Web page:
The MQM supremo later apologised to the military for his ‘anti-Pakistan’ remarks and, in a statement released by MQM Spokesman Wasay Jalil on Tuesday, announced he would be handing over party affairs to the Coordination Committee in Pakistan.

Hussain has been running the day-to-day organisational affairs of the party over phone from the confines of his palatial London residence and the international secretariat for a long time, although he does not hold any office in the MQM, which is a political party registered with the Election Commission of Pakistan in the name of Dr Farooq Sattar.

It is worth remembering that it is not the first time that Hussain has been practically sidelined by the Pakistan-based MQM leadership.

In Dec 1992, Hussain announced retirement from politics in favour of then MQM chairman Azeem Ahmed Tariq. However, about three months later, he became active again, formed a coordination committee and appointed the late Ishtiaq Azhar its convener.

The Nine-Zero headquarters were opened again by Azhar and later on Tariq was assassinated in his Federal B Area home on May 1, 1993.

Italy quake toll hits 247 as rescuers hunt for survivors

ACCUMOLI: The death toll from a powerful earthquake that shook central Italy rose to 247 on Thursday, officials said, as rescuers desperately searched for survivors in the rubble of devastated mountain villages.

Hundreds of others were injured, some critically, and an unknown number were trapped under the ruins of collapsed buildings after Wednesday’s pre-dawn quake.

Amid scenes of carnage, dozens of emergency services staff and volunteers were determined to attempt to pluck more survivors from the ruins.

Rescuers had pledged to work through the night in the hope of finding people alive in the mangled wreckage of homes.

Prime Minister Matteo Renzi had earlier warned that the toll would likely rise after visiting the badly hit village of Amatrice.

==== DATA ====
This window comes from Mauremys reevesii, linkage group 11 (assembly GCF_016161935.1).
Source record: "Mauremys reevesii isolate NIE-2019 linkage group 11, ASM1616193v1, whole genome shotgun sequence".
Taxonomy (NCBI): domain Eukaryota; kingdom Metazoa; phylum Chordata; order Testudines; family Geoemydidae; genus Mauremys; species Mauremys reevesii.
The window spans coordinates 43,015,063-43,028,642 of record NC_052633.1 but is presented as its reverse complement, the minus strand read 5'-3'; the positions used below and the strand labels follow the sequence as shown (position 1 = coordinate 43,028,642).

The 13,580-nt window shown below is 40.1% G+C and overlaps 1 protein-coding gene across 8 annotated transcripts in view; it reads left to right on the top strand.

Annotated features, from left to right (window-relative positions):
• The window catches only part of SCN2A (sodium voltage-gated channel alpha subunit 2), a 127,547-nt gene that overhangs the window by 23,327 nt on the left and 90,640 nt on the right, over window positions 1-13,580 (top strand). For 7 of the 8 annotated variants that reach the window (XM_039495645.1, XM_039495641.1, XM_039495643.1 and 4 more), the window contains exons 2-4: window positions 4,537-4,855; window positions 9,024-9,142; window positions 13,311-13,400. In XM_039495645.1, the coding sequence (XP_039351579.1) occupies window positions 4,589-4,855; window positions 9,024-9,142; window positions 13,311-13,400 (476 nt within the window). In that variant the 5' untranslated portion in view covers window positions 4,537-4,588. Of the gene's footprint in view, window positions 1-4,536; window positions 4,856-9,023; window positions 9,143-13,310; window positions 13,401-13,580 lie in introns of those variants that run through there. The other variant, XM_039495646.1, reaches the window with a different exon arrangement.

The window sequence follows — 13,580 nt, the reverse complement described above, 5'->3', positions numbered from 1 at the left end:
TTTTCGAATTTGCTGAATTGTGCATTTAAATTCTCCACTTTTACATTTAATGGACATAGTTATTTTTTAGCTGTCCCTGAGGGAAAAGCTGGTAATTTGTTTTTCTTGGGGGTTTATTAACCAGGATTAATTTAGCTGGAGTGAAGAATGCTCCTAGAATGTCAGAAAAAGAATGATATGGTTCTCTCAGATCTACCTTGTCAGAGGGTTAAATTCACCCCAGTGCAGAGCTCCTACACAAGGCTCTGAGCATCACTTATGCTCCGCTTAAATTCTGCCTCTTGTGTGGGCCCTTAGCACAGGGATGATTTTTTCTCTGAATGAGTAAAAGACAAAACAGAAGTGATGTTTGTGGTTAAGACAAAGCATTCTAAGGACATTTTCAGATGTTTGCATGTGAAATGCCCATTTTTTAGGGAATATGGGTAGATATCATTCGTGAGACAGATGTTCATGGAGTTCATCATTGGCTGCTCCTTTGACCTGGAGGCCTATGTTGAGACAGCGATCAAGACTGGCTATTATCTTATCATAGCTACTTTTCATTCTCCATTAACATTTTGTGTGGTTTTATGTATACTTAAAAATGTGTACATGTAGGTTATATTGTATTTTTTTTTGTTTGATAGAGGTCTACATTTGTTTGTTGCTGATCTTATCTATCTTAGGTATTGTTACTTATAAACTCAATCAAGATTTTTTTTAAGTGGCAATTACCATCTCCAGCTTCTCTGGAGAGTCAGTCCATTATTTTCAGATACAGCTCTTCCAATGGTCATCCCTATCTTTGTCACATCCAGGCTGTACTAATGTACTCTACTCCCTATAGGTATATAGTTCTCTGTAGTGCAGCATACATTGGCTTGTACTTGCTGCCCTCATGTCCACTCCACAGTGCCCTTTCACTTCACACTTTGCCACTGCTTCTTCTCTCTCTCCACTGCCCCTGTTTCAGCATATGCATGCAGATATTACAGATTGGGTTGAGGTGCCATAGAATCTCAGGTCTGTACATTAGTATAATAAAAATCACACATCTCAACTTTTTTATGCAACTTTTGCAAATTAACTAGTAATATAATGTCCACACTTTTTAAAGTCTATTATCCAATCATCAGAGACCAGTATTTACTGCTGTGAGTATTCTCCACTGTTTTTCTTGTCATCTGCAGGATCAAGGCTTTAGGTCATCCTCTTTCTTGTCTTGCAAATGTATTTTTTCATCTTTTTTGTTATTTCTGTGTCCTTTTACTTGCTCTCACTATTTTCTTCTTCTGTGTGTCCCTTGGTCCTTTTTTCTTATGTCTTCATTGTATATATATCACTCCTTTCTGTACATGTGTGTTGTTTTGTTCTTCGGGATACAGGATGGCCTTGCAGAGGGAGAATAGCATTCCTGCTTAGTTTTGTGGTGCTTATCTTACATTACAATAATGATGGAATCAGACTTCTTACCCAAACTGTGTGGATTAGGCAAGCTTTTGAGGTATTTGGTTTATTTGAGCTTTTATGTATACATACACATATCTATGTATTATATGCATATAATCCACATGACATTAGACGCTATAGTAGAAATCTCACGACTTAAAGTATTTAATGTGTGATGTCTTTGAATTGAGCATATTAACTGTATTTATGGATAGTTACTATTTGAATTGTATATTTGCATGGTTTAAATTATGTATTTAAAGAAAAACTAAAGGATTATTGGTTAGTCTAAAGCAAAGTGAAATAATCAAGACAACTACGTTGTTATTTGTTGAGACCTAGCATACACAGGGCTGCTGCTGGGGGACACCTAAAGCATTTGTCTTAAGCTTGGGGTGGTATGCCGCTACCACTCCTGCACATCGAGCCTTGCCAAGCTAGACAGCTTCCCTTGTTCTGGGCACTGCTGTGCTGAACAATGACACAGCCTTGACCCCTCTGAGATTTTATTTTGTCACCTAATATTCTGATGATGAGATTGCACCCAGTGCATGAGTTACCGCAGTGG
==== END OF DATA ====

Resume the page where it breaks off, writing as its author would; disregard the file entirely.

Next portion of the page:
Hundreds of people spent a chilly night in hastily assembled tents with the risk of aftershocks making it too risky for them to return home.

Scores of buildings were reduced to dusty piles of masonry in communities close to the epicentre of the quake, which had a magnitude of between 6.0 and 6.2.

It hit a remote area straddling Umbria, Marche and Lazio at a time of year when second-home owners and other visitors swell the numbers staying there.

Many of the victims were from Rome.

The devastated area is just north of L’Aquila, the city where some 300 people died in another quake in 2009.

Most of the deaths occurred in and around the villages of Amatrice, Accumoli and Arquata del Tronto.


Guido Bordo, 69, lost his sister and her husband after they were trapped inside their holiday house in the hamlet of Illica, near Accumoli.

“There’s no sound from them, we only heard their cats,” he told AFP before the deaths were confirmed.

“I wasn’t here. As soon as the quake happened, I rushed here. They managed to pull my sister’s children out, they’re in hospital now,” he added, wringing his hands in anguish.

Among the victims was a nine-month-old baby girl whose parents survived, an 18-month-old toddler and two other young children who died with their parents in Accumoli.

Two boys aged four and seven were saved by their quick-thinking grandmother, who ushered them under a bed as soon as the shaking began, according to reports. She also survived but lost her husband.

Renzi said it was too early to consider what might have been done to prevent the disaster.

“Today is the time for tears and emotion,” he said, vowing that his government would start reconstruction work first thing on Thursday.

Bodies in playground

It was Italy’s most powerful earthquake since the 2009 disaster in L’Aquila.